There has been a phenomenal tech transition in UK schools over the past two decades. Gone are the days of a single desktop computer shared between a class; pupils now have individual and regular access to the latest technology during lessons.
UK schools invest approximately 900m every year on new technology, according to figures from the British Educational Suppliers Association (BESA). These stats also show schools have bought more than 1.3 million desktop computers, 840,000 laptops and almost 721,000 tablets, with the latter figure expected to rise to 939,000 by the end of 2016.
With all this investment in technology within schools, it’s vital to ensure that students are engaging with it to the best of their ability. Below we have outlined five ways to drive student participation via technology:
1. Technology isn’t a privilege for students; it’s second nature
Generation Z has grown-up with technology; for them, it has always been available. Students expect technology to be accessible in the classroom as a necessity, not a privilege. With pupils so keen to learn with technology, schools should utilise this active interest and be willing to encourage students to participate in learning via tech, both inside and outside of the classroom.
Technology isn’t a privilege for students; it’s second nature.
2. The classroom layout should work around technology
Return on tech investment is minimal if classroom space isn’t suitable. Consider the actual layout of each classroom, to make sure students will get the most from the technology available. These changes to layout ensure that both the room and technology are working together to support a range of learning styles – which will further increase student engagement with technology.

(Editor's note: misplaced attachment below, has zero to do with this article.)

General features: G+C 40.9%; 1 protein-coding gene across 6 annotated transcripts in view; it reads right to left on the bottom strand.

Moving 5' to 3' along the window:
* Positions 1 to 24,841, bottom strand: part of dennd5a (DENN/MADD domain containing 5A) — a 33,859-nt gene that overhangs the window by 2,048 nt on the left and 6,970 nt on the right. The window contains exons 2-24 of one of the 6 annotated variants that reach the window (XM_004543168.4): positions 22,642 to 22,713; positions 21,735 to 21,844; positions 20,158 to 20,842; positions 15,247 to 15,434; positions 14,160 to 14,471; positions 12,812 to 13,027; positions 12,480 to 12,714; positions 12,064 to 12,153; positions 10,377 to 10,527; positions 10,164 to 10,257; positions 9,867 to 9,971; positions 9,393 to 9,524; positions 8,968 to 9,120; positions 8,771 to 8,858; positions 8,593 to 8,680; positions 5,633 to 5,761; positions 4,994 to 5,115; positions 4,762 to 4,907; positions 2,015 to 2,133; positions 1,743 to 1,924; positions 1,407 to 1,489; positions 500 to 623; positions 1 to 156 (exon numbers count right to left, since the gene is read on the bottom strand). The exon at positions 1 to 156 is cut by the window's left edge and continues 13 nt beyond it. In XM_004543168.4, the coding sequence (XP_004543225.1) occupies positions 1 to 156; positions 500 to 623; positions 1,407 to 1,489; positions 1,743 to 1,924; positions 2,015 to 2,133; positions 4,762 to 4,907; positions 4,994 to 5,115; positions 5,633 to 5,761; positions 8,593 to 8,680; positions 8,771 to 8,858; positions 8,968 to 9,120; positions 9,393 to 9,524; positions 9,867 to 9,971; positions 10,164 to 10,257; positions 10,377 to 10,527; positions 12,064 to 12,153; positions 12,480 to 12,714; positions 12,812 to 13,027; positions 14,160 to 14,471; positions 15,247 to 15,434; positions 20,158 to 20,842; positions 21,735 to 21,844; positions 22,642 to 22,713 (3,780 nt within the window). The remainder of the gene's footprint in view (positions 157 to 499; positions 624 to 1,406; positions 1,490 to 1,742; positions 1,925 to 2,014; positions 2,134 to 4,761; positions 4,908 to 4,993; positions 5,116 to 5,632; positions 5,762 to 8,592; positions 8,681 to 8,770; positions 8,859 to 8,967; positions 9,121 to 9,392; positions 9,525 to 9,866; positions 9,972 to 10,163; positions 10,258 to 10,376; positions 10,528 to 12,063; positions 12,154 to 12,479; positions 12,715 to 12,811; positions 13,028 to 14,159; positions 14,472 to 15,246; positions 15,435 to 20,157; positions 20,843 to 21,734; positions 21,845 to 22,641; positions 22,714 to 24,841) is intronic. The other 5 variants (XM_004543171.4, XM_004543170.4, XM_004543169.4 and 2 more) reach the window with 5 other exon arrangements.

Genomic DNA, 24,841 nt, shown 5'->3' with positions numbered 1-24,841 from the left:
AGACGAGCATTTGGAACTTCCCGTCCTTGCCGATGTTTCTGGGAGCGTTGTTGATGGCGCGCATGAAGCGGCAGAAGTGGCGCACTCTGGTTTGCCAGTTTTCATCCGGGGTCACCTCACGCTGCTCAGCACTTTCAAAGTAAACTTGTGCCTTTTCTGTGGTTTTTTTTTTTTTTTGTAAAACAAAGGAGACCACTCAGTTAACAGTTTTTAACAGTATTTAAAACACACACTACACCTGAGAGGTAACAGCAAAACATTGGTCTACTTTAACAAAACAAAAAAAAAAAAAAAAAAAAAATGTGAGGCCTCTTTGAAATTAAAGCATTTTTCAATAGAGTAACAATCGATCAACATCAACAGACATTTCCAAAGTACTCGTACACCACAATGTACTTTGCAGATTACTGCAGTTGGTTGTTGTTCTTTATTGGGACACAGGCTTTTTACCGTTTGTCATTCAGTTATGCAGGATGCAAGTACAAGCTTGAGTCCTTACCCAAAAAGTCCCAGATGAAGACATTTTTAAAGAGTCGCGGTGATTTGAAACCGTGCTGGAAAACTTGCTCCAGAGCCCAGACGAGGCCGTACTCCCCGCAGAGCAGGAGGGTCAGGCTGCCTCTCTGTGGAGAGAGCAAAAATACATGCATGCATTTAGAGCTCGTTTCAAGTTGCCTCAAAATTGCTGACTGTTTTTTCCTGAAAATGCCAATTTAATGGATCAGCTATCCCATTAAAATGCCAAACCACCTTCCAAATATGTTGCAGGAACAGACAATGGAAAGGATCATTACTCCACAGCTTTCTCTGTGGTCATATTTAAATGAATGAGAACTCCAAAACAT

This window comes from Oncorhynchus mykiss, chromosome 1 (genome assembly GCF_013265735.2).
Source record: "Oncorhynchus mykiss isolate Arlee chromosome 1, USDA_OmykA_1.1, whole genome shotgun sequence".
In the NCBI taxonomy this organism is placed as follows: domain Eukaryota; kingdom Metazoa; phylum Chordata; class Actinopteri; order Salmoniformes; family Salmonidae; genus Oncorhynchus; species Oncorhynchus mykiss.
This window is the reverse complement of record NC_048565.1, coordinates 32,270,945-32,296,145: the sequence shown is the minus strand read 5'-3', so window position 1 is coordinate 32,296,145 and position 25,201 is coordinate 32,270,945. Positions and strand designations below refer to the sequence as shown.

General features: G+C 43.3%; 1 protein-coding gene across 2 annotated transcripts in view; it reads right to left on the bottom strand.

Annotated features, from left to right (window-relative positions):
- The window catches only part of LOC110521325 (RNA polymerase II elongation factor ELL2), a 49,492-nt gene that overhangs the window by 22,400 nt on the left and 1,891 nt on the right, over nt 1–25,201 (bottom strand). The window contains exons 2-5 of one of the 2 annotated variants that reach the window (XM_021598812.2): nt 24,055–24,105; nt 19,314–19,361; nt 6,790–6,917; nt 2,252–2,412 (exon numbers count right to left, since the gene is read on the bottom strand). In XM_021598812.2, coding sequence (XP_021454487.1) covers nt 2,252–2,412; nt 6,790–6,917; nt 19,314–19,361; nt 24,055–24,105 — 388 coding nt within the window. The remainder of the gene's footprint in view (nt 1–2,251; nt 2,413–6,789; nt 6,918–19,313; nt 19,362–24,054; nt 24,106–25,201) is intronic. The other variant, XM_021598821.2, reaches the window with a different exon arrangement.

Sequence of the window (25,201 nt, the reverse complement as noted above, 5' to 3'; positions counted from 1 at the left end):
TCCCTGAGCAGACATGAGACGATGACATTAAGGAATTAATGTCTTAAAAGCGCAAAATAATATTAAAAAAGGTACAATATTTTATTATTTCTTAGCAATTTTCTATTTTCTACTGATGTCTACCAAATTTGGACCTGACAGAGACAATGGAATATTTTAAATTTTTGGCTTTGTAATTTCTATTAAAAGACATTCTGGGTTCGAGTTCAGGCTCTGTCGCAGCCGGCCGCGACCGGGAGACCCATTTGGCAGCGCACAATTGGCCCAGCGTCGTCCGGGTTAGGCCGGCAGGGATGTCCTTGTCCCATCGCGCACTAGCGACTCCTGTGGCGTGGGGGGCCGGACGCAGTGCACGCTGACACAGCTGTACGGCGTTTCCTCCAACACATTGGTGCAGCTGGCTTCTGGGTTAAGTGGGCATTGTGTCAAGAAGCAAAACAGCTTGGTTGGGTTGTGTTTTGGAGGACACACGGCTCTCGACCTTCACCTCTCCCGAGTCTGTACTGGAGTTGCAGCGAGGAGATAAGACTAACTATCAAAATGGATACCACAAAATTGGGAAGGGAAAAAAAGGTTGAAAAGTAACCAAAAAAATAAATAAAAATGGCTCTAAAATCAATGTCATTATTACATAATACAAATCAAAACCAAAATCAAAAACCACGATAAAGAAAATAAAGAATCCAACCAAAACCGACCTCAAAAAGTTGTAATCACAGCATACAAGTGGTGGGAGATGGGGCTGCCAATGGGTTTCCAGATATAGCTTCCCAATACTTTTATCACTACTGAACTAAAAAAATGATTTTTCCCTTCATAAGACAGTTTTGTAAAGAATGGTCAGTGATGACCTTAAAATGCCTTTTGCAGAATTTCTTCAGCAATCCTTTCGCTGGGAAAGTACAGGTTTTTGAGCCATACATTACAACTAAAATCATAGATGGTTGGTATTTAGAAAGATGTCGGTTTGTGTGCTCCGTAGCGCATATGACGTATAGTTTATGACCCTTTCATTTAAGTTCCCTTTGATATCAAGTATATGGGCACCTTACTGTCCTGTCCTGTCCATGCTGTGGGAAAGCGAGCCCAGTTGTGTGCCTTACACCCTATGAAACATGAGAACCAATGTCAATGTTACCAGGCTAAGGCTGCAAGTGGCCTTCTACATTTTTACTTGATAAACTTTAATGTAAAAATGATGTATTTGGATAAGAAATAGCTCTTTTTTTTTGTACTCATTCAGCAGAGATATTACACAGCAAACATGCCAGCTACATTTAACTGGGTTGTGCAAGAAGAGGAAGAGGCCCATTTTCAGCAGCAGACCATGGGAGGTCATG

Return on tech investment is minimal if classroom space isn’t suitable.
3. Consider technology use with teaching styles
Technology only has a place in the classroom if students are learning from it. Otherwise, it’s a heavy investment for little reward. To engage students with technology, both teaching and learning styles must be taken into account. It is the role of a teacher to alter their teaching style to the needs of the pupils. Therefore, technology available must support student needs and their preferred styles of learning in order for them to engage with it.
Technology only has a place in the classroom if students are learning from it.
4. Maximise learning with different technology
Schools should not limit themselves to just one type of technology. To maximise student learning, schools should research other technologies available and understand how they can be used with existing equipment. Technology must benefit students and their learning styles; for example interactive flat panel displays work well for collaborative work across an entire class, whereas tablets have been shown to inspire creativity, so are worthwhile for individual tasks.
Bring different technologies into the classroom, but ensure they all work together to achieve overall student learning outcomes
5. Software enhances learning
Software can enhance education for both teachers and students. How? It provides teachers with useful tools to plan and deliver lessons and students are able to complete tasks to further their learning. Free learning platforms, such as ClassFlow, save teachers’ valuable time, with real-time assessment, a chance to focus on the performance of individual students and the ability to adapt to student learning styles quickly. This type of software is key for encouraging collaborative working and for engaging students via technology.
Software can enhance education for both teachers and students.
Tech for teaching continues to evolve
Technology offers schools the opportunity to boost student engagement, which leads to increased quality of learning. With the breadth of technology available today, including real-time collaborative software and educational gaming, teachers should choose the right tools that benefit both their teaching styles and their pupils’ learning goals.